Note that I am not a crypto systems or security expert. This is what I've seen done and it makes sense, but I cannot claim it doesn't have security issues beyond what I outline below. As always, get a proper security audit if it's important.
In the following, "credential" can refer to ssh keys, passwords, or whatever needs storing.
The typical model is to use a couple of levels of crypto.
For each user, generate and store a public/private keypair
Store the public part of the user's key in the clear in the user's record
Store the private part of the user's key encrypted to the user's passphrase in the user's record.
Encrypt each credential to a symmetric key that's unique to that credential
Encrypt each credential's symmetric key to the public key of every user who should have access to that key, and store the resulting encrypted material in a
user_credentials mapping table.
Essentially, you maintain a keyring, much like the gpg keyring where the public part is in cleartext and the private part is encrypted to a passphrase. You should make sure the passphrase selected by each user is strong.
Now you can generate a symmetric key for each encrypted credential. Encrypt this key to every user's public key and store it in a user-credentials join table. Never store this symmetric key unencrypted, and use a different symmetric key for each credential.
You land up with something like this
There are quite a few advantages to doing things this way:
If a dump of your database is leaked your credentials are still safe, or as safe as your passphrases and key strengths.
Since you have a different symmetric key for each credential you can control which users have access to which credentials
Any user with access to a given credential can give another user access to it; they just decrypt it using their key and encrypt it to the other user's public key. You don't need to get everybody together to add credentials or add new users.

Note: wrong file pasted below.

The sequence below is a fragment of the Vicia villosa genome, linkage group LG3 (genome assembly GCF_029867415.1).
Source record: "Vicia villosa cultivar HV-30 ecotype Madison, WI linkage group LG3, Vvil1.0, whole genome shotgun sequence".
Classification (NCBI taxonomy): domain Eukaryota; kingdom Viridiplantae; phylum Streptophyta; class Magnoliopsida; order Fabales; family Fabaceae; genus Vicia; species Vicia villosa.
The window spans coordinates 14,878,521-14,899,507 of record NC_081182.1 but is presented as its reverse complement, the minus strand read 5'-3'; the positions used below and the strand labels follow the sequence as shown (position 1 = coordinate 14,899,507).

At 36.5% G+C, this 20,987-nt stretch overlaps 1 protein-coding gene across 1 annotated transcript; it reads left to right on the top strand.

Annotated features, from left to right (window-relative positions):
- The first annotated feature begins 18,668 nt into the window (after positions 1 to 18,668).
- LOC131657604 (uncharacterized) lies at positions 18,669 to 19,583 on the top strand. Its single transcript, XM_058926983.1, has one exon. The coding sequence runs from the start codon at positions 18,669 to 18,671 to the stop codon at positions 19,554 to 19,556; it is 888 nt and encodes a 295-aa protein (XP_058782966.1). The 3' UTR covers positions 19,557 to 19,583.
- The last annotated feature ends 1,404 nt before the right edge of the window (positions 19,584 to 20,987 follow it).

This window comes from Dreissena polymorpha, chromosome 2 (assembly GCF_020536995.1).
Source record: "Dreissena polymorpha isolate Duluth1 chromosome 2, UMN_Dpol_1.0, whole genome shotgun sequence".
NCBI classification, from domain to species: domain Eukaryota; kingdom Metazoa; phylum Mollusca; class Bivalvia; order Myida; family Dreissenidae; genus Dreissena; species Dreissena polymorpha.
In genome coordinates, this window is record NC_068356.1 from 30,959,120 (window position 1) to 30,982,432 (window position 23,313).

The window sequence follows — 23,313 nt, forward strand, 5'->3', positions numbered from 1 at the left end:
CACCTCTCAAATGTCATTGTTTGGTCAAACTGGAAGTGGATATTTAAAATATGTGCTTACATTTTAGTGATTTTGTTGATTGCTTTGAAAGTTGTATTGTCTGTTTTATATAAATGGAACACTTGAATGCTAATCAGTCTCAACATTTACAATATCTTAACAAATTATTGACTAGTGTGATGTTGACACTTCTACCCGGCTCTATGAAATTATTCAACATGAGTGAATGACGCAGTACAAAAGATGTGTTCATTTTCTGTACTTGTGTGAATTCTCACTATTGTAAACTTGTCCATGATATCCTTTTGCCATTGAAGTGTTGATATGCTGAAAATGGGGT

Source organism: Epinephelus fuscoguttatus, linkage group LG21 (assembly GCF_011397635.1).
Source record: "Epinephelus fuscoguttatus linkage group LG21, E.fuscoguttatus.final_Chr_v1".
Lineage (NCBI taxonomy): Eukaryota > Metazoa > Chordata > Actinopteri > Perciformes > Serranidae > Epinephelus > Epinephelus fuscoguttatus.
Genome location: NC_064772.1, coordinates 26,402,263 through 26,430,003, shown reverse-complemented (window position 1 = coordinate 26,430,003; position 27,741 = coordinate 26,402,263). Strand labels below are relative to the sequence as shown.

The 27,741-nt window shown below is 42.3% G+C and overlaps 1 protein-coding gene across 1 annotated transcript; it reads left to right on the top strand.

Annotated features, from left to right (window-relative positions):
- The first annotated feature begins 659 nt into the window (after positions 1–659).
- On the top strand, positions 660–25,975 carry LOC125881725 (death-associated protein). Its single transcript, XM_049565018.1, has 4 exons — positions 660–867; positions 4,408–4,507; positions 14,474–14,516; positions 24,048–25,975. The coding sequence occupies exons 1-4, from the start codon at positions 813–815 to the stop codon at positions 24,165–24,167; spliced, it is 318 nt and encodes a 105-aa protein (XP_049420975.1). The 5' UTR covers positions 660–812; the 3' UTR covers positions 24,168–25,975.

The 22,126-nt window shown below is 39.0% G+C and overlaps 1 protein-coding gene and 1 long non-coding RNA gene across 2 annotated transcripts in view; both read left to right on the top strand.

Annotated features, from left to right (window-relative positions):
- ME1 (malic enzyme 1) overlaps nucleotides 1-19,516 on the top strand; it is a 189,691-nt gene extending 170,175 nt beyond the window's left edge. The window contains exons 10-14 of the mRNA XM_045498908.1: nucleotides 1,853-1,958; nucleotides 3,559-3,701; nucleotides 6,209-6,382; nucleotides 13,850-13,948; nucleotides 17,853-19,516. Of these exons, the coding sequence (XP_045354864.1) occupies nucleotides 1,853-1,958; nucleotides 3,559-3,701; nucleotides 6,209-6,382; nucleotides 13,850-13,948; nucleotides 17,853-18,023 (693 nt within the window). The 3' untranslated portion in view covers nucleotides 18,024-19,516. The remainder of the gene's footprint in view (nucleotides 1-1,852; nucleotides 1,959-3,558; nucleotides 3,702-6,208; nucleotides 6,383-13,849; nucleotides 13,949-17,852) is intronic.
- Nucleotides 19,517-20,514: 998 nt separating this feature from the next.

Because you're encrypting each credential to a symmetric key, and then encrypting that key to the user's key, you can change the stored credential without having to re-encrypt it to each user's key. It just makes updating stored credentials more convenient.
However, if the database host is compromised, an attacker can easily extract the passwords any given user has access to as soon as that user logs in. They capture the user's passphrase by wrapping functions or by enabled detailed logging and searching the logs. Then they can decrypt passwords in a stolen dump or from the live DB. A compromised database host is no danger until a user logs in to use it but then all is lost.
This means that the host of the database is security critical. Leaking the dump isn't fatal to security, but someone being able to modify the code running on the DB is a fatal security breach.
In addition to using your credentials management DB to extract ssh key material, passwords, etc when you need it, you can also use it as an authentication proxy where it can auth against a service without your user having to ever be able to learn the credential used. For example, your app might decrypt an ssh key, add it to an ssh agent, and use the decypted key to log in to a server via the agent without the user ever being able to see and access the key directly.